Challenges are being thrust upon children today. Things like bullying, the alarming rate of suicides in children under 18, school shootings, social and familial problems with emerging sexual identification issues, racism and stereotypical profiling and even uncivil political debates, unfortunately, are becoming commonplace. The best solution is something strong and powerful to equip our children with the right methods to process these societal challenges.
Enter Linda Ryden and her invention, the Peace of Mind program and the school curriculum for school-age children in Washington, D.C.
Peace of Mind School Program and Curriculum
In 2003, then parent-volunteer and part-time music teacher had a small foothold in Lafayette Elementary School, an 800-student public school located in Northwest D.C. Ryden happened to be at the right place at the right time as she learned of a problem that was brewing with the students in the third grade. She offered a solution that incorporated social and emotional skills. The school administration accepted it and it enjoyed mild success.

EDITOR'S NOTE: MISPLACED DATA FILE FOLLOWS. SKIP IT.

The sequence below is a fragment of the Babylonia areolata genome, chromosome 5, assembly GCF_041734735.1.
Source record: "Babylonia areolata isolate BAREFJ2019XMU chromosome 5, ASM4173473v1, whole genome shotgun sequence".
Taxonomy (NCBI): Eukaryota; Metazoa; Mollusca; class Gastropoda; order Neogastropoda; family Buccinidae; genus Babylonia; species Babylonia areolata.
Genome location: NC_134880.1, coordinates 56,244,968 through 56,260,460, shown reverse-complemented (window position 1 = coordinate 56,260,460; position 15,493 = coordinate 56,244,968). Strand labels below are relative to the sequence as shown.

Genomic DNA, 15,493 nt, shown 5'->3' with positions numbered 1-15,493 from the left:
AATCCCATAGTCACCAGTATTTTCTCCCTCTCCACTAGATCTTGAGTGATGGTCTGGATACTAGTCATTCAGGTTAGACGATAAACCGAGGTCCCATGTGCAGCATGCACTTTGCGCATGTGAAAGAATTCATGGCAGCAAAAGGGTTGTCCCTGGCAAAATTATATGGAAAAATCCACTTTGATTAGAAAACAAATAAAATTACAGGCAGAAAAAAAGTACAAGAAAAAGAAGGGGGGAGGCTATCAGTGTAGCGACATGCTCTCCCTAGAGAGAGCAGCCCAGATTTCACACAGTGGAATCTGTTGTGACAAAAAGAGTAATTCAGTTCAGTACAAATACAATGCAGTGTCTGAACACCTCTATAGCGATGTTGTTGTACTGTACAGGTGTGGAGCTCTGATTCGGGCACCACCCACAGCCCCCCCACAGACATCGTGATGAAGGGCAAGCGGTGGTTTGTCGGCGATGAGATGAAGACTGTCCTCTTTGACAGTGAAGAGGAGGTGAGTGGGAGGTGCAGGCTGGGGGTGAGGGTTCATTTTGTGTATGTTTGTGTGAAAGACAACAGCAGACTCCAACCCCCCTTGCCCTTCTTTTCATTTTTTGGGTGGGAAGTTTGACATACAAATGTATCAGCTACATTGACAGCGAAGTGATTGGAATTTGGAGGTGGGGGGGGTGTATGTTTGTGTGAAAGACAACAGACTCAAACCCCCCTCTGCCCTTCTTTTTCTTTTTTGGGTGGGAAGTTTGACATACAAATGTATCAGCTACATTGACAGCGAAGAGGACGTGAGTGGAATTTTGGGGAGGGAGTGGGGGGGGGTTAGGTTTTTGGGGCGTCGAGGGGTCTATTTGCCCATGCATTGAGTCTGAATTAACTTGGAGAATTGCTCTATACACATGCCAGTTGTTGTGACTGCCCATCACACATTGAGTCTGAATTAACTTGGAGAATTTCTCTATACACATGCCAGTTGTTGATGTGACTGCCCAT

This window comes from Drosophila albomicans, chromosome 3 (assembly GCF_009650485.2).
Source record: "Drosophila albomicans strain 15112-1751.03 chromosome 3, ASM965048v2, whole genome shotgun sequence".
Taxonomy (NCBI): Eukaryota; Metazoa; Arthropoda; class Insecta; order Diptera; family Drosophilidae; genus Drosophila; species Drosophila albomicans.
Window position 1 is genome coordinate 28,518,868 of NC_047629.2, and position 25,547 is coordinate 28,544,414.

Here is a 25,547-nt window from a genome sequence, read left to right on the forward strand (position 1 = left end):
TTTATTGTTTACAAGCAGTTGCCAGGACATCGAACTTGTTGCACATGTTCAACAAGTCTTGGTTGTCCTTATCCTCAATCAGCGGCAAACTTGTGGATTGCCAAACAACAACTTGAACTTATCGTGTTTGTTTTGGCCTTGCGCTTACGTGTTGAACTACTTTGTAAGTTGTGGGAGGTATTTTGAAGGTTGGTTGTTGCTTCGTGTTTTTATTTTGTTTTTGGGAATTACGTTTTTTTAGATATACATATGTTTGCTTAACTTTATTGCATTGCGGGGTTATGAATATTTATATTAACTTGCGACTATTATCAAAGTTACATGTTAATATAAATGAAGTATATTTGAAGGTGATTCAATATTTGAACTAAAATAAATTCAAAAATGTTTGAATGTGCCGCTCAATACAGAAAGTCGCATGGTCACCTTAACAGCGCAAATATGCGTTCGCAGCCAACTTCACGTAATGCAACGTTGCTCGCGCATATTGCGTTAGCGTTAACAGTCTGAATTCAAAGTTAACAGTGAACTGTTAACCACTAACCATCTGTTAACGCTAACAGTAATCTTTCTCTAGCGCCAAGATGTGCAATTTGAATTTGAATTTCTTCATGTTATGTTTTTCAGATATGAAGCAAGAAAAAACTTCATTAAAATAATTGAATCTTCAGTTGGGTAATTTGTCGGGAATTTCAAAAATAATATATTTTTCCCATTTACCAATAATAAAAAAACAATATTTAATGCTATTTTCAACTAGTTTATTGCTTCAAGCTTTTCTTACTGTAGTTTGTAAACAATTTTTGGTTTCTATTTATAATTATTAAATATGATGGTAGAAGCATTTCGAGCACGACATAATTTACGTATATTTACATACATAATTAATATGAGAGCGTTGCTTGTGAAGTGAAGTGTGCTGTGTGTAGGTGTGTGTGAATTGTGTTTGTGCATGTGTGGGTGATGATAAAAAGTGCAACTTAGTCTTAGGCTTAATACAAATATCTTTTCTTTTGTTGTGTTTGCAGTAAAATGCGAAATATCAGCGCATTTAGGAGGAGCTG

Over time, Ryden experimented with her proposed solution. Some of what she suggested worked; a lot of it did not. Feedback from the parents and school administrators helped Ryden modify her initial solution. The most invaluable feedback came from the students themselves, as they began to practice what they learned, implemented Ryden’s solutions and taught their parents different techniques associated with the solution.